Fanny was ten years Roberts senior and had three children from her first marriage when she met the young Scotsman; though she was to lose her youngest, Hervey to tuberculous in 1876. Though their initial time together was brief the strong willed and quick witted Fanny left a fierce impression on Stevenson and when he returned to Paris in '77 they began to live together as lovers. Fanny's importance in Stevenson's life was only matched by his own parents and her children, especially her son Lloyd without whom a number of seminal Stevenson works might never have been including Treasure Island.
In 1878 Fanny returned to her husband, Sam Osbourne, in California. Though he at first remained in Europe, by 1879 Stevenson had determined to reunite with Fanny and took passage to New York without any word or hint to his family. For the fiscal savings and sheer adventure Stevenson journeyed second-class across the Atlantic. Though this passage caused his health to decline Stevenson pushed on and took a train from New York to California. Stevenson arrived in the Golden State penniless and on death's door.
Though Stevenson had recovered his health and was supporting himself and his writing through laborious work 1880 saw him invalided again as his health took another turn for the worse. This time, however, Stevenson had the support of Fanny, now divorced from Osbourne, and his parents, who supplied him with an annual allowance of £250. With his health restored and being reasonably financially secure Stevenson proposed to Fanny and they were married in May 1880.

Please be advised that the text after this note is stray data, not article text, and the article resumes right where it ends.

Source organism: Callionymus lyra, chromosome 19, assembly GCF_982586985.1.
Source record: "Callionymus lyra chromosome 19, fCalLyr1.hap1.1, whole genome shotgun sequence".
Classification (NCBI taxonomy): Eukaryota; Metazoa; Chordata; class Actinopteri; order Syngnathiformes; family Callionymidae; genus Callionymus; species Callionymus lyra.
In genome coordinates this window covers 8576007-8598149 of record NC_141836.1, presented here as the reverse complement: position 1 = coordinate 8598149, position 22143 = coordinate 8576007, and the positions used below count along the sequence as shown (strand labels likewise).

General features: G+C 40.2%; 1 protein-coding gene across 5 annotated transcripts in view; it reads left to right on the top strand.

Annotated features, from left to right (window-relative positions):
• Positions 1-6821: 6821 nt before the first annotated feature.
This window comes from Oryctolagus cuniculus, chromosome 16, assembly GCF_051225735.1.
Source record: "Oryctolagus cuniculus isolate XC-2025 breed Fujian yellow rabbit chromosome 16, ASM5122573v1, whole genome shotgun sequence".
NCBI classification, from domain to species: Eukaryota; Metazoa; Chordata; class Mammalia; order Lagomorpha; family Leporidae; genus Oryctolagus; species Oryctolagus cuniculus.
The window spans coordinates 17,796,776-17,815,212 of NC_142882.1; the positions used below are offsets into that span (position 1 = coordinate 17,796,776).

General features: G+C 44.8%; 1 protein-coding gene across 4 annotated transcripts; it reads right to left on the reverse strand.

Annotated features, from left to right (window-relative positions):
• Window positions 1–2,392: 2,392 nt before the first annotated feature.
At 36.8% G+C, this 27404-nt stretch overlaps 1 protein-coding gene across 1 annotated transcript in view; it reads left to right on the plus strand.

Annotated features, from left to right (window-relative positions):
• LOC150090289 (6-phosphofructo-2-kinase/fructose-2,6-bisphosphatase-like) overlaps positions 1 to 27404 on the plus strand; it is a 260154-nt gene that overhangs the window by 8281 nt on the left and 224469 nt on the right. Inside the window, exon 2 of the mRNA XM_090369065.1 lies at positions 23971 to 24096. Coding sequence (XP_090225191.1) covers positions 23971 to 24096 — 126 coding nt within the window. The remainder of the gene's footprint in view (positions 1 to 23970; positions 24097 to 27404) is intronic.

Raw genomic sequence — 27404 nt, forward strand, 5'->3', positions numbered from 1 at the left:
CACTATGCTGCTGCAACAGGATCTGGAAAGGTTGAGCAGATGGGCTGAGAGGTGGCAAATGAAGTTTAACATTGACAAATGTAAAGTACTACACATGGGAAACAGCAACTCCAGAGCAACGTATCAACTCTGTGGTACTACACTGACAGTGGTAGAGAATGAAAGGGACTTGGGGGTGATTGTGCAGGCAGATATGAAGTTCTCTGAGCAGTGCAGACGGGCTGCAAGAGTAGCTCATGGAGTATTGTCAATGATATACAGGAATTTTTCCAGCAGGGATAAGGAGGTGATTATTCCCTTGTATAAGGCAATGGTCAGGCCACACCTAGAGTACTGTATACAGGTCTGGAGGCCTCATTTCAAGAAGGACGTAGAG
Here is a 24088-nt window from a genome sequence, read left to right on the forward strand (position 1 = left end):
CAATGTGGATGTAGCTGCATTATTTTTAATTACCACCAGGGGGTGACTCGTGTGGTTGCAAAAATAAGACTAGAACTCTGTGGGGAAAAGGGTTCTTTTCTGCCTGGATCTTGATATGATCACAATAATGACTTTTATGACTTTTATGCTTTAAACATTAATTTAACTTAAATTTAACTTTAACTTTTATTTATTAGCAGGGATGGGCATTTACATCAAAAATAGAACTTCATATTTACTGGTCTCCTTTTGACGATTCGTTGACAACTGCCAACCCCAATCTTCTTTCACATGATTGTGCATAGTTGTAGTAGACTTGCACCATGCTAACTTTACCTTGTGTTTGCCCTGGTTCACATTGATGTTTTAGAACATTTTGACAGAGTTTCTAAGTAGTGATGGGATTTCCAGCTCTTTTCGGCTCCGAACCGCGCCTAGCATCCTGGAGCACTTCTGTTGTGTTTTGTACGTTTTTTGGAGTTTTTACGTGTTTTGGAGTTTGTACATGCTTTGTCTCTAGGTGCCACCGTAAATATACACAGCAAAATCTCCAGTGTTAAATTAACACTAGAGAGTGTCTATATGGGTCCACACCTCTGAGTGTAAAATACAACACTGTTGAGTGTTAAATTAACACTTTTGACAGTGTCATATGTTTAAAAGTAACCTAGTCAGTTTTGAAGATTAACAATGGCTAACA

After honeymooning in Napa Valley the newlyweds, and Fanny's son Lloyd, returned to Europe. The 1880s would prove to be Stevenson's most creative decade as Treasure Island, Kidnapped, and Strange Case of Dr Jekyll and Mr Hyde all sprang from from his pen during this period. Although his literary star was in the ascendancy at this time Stevenson was unable to avoid the ill health that plagued. Despite moving numerous times Stevenson was unable to find anywhere in Europe or Britain that could provide him permanent respite. So, after his father passed away in 1887, Stevenson moved himself and his family, including his mother, to America.
Though far from insignificant this move to America would prove fleeting and the following year the Stevenson household set off together to cruise the South Pacific. In the islands of the Pacific Ocean Stevenson found his spiritual home. From 1888-1890 the Stevensons hopped from island to island adventuring the whole while. In Hawaii they became acquainted with and spent considerable time with King KalÄkaua and Princess Victoria Kaiulani. Stevenson became similarly close with the ruler Tembinok' over the months spent on the Abemama atoll.